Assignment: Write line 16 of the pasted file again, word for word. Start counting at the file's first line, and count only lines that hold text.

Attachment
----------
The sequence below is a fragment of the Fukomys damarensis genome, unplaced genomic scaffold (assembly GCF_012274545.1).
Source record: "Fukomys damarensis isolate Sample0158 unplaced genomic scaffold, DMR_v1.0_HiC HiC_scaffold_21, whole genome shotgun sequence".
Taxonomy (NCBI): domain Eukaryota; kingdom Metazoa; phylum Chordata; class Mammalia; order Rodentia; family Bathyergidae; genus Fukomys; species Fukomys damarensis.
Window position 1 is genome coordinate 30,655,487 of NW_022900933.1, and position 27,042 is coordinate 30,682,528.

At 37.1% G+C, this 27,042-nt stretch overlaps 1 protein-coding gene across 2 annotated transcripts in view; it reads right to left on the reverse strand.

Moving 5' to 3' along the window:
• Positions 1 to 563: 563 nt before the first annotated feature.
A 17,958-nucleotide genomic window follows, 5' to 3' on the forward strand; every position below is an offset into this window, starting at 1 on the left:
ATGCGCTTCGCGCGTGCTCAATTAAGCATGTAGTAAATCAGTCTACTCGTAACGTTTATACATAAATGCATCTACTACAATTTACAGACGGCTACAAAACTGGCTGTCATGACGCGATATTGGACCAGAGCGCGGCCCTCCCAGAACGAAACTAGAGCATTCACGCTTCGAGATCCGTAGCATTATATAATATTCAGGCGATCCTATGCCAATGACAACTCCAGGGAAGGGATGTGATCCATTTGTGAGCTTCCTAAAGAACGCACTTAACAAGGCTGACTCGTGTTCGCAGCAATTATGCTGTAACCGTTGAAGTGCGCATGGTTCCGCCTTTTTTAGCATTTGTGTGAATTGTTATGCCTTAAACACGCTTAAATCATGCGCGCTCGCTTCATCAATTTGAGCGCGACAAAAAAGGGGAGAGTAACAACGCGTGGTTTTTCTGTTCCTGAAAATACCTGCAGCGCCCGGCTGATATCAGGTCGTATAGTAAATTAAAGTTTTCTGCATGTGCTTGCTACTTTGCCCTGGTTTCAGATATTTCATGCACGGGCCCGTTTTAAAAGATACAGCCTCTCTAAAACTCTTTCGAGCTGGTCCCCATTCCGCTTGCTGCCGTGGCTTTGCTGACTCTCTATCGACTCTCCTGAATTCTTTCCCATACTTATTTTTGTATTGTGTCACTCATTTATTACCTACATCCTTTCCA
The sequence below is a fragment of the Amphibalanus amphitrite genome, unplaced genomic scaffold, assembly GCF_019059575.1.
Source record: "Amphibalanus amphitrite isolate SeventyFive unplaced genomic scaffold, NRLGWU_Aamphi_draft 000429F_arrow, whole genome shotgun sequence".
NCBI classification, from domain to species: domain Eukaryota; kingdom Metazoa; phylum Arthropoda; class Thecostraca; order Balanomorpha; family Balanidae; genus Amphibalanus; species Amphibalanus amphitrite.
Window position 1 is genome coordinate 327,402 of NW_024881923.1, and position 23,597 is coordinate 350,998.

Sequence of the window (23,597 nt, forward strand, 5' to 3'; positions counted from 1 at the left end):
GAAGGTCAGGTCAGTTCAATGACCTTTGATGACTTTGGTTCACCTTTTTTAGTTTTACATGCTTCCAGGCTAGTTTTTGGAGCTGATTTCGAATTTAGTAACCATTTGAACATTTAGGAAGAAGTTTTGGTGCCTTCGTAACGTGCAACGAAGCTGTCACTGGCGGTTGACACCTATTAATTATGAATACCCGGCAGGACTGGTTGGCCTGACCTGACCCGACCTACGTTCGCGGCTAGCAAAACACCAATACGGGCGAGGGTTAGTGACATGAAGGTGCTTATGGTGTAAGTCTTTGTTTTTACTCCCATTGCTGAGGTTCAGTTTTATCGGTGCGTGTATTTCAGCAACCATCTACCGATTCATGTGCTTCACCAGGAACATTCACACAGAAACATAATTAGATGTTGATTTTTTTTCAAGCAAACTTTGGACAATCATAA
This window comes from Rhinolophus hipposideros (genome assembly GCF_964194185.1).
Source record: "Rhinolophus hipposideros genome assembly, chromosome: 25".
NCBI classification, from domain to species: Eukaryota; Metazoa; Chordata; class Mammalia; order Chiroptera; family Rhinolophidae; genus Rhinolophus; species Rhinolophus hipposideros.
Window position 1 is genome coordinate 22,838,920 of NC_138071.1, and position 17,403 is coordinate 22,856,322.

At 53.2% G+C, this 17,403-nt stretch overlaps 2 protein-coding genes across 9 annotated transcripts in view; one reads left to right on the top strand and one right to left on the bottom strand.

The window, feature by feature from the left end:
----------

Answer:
This window comes from Rhinolophus hipposideros (genome assembly GCF_964194185.1).